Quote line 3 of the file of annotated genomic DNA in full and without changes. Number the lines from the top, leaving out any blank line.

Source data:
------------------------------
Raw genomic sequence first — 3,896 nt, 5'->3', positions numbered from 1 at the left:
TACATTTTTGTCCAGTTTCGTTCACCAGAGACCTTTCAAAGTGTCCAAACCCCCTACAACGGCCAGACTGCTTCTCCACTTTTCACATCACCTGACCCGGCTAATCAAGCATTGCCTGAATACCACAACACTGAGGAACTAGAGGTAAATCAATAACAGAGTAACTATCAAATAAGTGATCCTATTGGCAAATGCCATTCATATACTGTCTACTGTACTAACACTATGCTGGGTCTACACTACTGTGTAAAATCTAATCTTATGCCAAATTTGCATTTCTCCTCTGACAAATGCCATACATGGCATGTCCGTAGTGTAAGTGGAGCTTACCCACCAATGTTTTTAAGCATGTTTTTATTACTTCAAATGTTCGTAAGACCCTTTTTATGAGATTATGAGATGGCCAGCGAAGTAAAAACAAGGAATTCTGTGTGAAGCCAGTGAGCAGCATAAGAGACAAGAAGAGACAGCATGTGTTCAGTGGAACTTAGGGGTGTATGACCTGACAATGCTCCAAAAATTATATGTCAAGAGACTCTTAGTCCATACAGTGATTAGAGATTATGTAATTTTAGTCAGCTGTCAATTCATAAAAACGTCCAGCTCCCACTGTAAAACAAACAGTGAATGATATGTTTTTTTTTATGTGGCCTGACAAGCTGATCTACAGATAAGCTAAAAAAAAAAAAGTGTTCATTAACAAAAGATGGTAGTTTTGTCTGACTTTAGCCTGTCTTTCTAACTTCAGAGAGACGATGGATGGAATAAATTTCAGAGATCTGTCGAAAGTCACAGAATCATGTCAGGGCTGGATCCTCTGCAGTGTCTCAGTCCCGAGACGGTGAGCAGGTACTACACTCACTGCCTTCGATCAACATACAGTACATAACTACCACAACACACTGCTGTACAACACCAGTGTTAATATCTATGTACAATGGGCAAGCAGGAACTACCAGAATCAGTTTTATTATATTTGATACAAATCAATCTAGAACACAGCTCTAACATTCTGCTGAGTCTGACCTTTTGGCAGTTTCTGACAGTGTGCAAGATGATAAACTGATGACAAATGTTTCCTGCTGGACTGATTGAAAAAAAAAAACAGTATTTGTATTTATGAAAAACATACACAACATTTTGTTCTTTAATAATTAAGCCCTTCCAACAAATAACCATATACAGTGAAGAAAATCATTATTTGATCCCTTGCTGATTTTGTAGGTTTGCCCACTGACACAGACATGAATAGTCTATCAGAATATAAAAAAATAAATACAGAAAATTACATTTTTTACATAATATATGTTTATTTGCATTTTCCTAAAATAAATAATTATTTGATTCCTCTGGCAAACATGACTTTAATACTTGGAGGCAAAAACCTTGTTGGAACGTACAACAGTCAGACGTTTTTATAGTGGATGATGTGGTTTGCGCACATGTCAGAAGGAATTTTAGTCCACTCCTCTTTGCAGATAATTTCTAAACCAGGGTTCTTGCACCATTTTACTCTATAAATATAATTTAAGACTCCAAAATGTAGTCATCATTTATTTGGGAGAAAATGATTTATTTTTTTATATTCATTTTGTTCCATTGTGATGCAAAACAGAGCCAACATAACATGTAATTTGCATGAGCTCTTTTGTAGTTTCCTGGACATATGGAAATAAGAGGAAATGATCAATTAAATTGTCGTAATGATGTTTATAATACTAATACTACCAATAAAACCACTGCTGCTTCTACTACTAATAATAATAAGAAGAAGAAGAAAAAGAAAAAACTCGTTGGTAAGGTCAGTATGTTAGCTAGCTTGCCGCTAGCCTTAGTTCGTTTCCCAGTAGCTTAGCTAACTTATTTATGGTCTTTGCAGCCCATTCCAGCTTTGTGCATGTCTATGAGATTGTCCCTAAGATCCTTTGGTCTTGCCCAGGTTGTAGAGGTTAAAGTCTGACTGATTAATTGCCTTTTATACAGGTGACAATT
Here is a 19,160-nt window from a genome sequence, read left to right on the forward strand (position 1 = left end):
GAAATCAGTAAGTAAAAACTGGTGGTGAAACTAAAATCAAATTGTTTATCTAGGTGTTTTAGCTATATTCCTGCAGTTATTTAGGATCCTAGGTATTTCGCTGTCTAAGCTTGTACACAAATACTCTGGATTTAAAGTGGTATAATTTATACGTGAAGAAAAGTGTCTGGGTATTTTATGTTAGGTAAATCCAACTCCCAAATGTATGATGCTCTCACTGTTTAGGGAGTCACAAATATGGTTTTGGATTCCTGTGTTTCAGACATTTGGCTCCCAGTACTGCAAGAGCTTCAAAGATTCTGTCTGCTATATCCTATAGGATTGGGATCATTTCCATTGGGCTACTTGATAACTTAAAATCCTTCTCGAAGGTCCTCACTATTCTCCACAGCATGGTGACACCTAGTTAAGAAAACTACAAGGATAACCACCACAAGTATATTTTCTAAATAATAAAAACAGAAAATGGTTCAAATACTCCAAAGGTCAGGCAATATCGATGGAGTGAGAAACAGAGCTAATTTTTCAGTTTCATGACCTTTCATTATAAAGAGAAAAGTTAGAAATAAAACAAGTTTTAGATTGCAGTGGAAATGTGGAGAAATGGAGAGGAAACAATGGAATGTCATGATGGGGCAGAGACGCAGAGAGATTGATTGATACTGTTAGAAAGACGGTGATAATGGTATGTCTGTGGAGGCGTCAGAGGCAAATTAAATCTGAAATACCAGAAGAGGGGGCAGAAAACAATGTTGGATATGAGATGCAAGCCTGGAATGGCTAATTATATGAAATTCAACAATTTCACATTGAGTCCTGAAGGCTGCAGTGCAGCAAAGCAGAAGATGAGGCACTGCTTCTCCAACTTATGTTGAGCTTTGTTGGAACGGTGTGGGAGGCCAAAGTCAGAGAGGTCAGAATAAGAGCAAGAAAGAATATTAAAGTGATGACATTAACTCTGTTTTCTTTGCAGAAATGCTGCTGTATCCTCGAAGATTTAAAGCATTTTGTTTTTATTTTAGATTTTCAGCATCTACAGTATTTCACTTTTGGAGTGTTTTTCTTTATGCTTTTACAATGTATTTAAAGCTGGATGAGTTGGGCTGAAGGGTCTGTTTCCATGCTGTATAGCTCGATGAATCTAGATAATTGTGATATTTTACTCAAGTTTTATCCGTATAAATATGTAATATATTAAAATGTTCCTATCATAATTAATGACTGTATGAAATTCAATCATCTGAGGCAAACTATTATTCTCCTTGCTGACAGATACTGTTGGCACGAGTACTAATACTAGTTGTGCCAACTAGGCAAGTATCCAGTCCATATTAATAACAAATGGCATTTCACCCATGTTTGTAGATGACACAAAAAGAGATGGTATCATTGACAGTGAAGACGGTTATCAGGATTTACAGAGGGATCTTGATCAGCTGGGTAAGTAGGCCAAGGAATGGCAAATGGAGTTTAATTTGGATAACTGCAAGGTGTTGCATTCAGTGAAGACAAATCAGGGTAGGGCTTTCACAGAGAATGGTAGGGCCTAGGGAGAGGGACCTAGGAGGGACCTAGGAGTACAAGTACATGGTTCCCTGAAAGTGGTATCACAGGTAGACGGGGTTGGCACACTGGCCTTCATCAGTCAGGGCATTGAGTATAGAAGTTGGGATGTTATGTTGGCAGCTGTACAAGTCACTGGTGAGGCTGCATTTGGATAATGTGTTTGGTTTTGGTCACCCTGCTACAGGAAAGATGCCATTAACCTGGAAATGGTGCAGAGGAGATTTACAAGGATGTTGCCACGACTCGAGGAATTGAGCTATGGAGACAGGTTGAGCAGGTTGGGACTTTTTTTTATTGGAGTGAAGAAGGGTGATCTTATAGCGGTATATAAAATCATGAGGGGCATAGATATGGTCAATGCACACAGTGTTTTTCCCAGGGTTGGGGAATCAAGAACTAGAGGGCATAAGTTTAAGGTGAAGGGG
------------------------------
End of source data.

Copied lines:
Here is a 19,160-nt window from a genome sequence, read left to right on the forward strand (position 1 = left end):